Don Noon

  • Content Count

  • Joined

  • Last visited

  • Days Won



About Don Noon

Profile Information

  • Gender
  • Location
    Carlsbad, CA
  • Interests
    Violin construction
    Old-time fiddling

Recent Profile Visitors

30431 profile views
  1. Impossible to tell from here. If the soundpost is in a terrible spot, then maybe. If it's in the best spot, then no. Gotta find out by messing with it.
  2. It's all in the machine; I did attempt to align it at first, but didn't do a good enough job of it. Now I know more, and will do it better after I get done with these instruments. I see that now there are machines with linear bearings instead of the round rails. Far more rigid. If I can justify the upgrade, I would really prefer that.
  3. Still a lot of time spend in tooling and fixtures for the new models, but a major milestone was cutting a purfling groove and outline of a back plate. It was a pre-roughed maple blank, so the hold-down method was just for this one. I'm pleased with how it turned out, so far. Not obvious is a huge effort to fix a tiny problem: the CNC machine X and Y axes were out of perpendicular by ~0.3 degrees. With the garland made with that skew, and the back cut out and flipped, that would double the skew and the corners would be out of alignment by almost 1 mm... too much for me. After gnashing of teeth and racking of brain, I finally managed to reverse skew the model geometry, and that is what you see here. After this batch, I'll precisely align the machine and not have to go thru this again. And in case you were wondering... it is a torrefied maple back... which required me to cut apart the pre-carved blank, and then glue it back together afterwards.
  4. I know Manfio has posted that he uses 375 mm on almost everything (link). It's what I use on my 40 cm viola, which is the only size I make now... unless someone specifically wants shorter scale. However, my small viola is specifically designed to use a long string (i.e. short-ish lower bout, long-ish upper bout), so you need to think about that from the beginning.
  5. Greg S. is first and last responder, so it's all sold. Thanks.
  6. I would most worry about thin areas very close to the upper block, which might make neck projection unstable. It would be worse for steep arching in the area, and medium or low density wood. But in general, if it sounds decent and isn't distorted, I'd leave it alone. "Auction instruments" sounds like something more likely to have higher density wood, so maybe it's not a problem.
  7. A bit of shop cleanup, and realizing there are some things I will never use in my remaining time... High-clarity hide glue, 192 strength, from Tools for Working Wood purchased several years ago. Unopened 1-pound packages. Probably BT&C product. Absorbs water very quickly, and gives a very fluid hot glue with no lumps, and (like it says), very clear. I probably bought 5 pounds of the stuff, and this is beyond what I will ever use. 3 pounds available... $18 for 1 pound ($10 + $8 shipping), or $45 for all 3 pounds ($30 + $15) shipping. Also available are 9 old German-made bridges for 3/4 violins. One bridge has a wing nick, and some of the others have thin-ish feet that might require careful cutting (they were manufactured that way). They are at least 20 years old, as I know I didn't buy them in the last 20 years. $16 for all ($8 + $8 shipping)... or if you buy all of the glue, I'll include them for FREE!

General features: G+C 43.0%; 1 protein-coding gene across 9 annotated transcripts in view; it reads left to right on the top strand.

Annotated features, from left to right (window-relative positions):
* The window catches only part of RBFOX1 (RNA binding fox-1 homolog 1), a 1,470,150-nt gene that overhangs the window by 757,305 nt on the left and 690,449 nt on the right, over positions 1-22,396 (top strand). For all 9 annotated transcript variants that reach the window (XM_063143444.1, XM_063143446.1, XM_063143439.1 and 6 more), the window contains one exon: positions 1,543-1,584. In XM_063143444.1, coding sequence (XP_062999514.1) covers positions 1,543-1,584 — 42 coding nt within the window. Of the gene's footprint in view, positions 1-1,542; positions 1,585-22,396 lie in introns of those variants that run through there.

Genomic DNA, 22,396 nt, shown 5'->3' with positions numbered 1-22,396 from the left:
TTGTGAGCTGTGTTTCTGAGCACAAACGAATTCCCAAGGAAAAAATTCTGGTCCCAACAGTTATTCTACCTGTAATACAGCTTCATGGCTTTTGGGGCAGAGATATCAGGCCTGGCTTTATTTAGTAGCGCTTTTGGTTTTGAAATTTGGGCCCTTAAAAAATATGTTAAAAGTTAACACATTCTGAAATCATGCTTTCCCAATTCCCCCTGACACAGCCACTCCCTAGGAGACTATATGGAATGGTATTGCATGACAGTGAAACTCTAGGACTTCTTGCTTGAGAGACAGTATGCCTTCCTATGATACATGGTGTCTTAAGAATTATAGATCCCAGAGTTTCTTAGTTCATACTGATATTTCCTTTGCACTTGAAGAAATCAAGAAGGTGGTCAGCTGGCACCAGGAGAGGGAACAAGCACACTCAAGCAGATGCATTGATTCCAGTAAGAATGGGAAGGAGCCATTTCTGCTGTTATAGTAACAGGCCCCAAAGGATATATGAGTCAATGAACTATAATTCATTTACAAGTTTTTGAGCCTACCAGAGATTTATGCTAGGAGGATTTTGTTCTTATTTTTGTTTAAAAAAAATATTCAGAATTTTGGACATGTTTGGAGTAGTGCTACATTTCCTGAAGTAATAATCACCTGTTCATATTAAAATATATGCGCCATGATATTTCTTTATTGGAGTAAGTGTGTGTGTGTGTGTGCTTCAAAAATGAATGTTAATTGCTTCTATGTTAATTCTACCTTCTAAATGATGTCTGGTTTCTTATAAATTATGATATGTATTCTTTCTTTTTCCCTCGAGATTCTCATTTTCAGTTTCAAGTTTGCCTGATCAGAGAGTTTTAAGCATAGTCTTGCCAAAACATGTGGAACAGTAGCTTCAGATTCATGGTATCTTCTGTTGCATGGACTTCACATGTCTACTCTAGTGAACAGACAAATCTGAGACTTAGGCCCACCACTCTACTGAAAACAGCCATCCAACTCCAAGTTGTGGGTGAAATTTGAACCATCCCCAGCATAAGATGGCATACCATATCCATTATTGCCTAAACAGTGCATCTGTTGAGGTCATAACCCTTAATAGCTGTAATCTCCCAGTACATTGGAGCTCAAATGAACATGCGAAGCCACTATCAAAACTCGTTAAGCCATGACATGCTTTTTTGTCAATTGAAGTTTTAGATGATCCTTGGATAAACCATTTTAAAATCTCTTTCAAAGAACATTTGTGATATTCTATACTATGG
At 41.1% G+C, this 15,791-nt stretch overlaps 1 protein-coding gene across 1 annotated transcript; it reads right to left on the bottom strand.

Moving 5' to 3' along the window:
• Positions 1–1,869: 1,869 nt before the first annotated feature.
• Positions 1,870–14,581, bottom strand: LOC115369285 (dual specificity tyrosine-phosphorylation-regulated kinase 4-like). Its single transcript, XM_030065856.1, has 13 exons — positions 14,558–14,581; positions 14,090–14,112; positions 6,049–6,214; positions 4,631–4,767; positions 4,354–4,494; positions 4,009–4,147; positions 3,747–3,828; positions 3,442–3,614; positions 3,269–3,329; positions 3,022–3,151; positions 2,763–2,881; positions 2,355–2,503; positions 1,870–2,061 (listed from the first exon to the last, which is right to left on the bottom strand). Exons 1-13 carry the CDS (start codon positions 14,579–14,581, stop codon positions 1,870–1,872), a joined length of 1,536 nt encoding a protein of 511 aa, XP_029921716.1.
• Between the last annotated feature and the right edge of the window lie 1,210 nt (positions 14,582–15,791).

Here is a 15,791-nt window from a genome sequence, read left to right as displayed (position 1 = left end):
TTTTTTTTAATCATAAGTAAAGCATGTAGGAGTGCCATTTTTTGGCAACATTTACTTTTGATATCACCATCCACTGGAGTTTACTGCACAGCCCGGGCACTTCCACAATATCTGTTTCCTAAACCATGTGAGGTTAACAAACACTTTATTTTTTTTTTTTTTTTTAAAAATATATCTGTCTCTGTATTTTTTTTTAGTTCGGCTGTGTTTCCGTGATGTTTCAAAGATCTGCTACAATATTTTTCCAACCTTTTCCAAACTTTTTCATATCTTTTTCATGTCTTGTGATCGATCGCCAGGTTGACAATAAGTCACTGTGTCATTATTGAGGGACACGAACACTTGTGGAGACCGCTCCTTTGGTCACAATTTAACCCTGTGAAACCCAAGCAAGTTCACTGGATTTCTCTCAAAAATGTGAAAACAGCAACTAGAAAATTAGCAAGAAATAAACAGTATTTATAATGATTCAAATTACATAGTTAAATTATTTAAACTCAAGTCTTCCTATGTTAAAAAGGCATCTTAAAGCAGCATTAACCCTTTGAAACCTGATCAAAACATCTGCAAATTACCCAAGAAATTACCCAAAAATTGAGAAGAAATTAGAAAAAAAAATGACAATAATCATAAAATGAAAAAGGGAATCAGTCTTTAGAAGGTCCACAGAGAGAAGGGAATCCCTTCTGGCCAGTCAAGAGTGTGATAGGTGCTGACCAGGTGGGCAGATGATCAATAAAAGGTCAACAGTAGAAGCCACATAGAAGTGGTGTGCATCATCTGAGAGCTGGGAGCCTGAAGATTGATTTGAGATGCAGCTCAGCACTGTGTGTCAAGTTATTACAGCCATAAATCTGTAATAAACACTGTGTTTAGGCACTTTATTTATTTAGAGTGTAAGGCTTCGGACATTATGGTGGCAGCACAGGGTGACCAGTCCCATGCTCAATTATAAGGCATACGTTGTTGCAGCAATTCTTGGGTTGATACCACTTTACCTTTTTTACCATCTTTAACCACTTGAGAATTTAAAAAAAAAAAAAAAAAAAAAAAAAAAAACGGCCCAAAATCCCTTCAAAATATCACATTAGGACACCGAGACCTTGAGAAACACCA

8. I can't imagine getting a good result with a hand-held power screwdriver. Drill press (or mill), good-quality bit (I like the mini carbide bits used for PCB drilling), high speed, low feed rate, and back-side support. Omit any of these, and suffer.
  9. Violinmaking isn't that much like a race... how do you even quantify "progress"? To me, the biggest problem in documentation is recording exactly what the arching is... not just the height and a few selected templates, but exactly where the convex and concave zones are, what the radii are, inflection points, and all of that. Although I can't present any quantifiable "progress" (other than competition tone awards), I feel that my work got better after I spent a long time studying the arching of good violins in 3-D, either in person or from plate casts. You can document plenty of stuff, but the problem is deciding what matters and finding ways to document that. Since I don't have a good way to document arching, I just try to study at as many good ones as possible, and hope it sticks in my brain.
  10. Higher plate modes = far more complexity and variation = even farther from what happens in the assembled instrument, once the plates are glued to the ribs and soundpost placed. Since the relation between the low modes of the free plate and the low modes of the assembled instrument is pretty poor, if you go higher, it's going to be even worse. Unless you have the same wood properties and same arching, there will be some built-in barriers to duplicating plate modes. Even if you could make that happen, I suspect that the end result would be dissimilar due to damping properties, local variations, or perhaps some of the other dozen or so wood properties that are difficult to measure. This whole idea of matching free-plate modes to some gold standard looks to me like a dead-end with an infinite number of side streets that are also dead-ends. You could spend a long time in there; I'd rather not.
  11. I just got a new bottle of fish glue from StewMac, as my old (~10 years?) bottle was getting low. I use it for random things, mostly, although I do like it for attaching blocks to the form. Easier water cleanup. The smell reminds me of grade school, and those glass bottles with the tapered rubber top. Do they still have those?
  12. I'm sure there are some out there. I'm not one of them.
  13. Similar to a recent thread on liquid hide glue.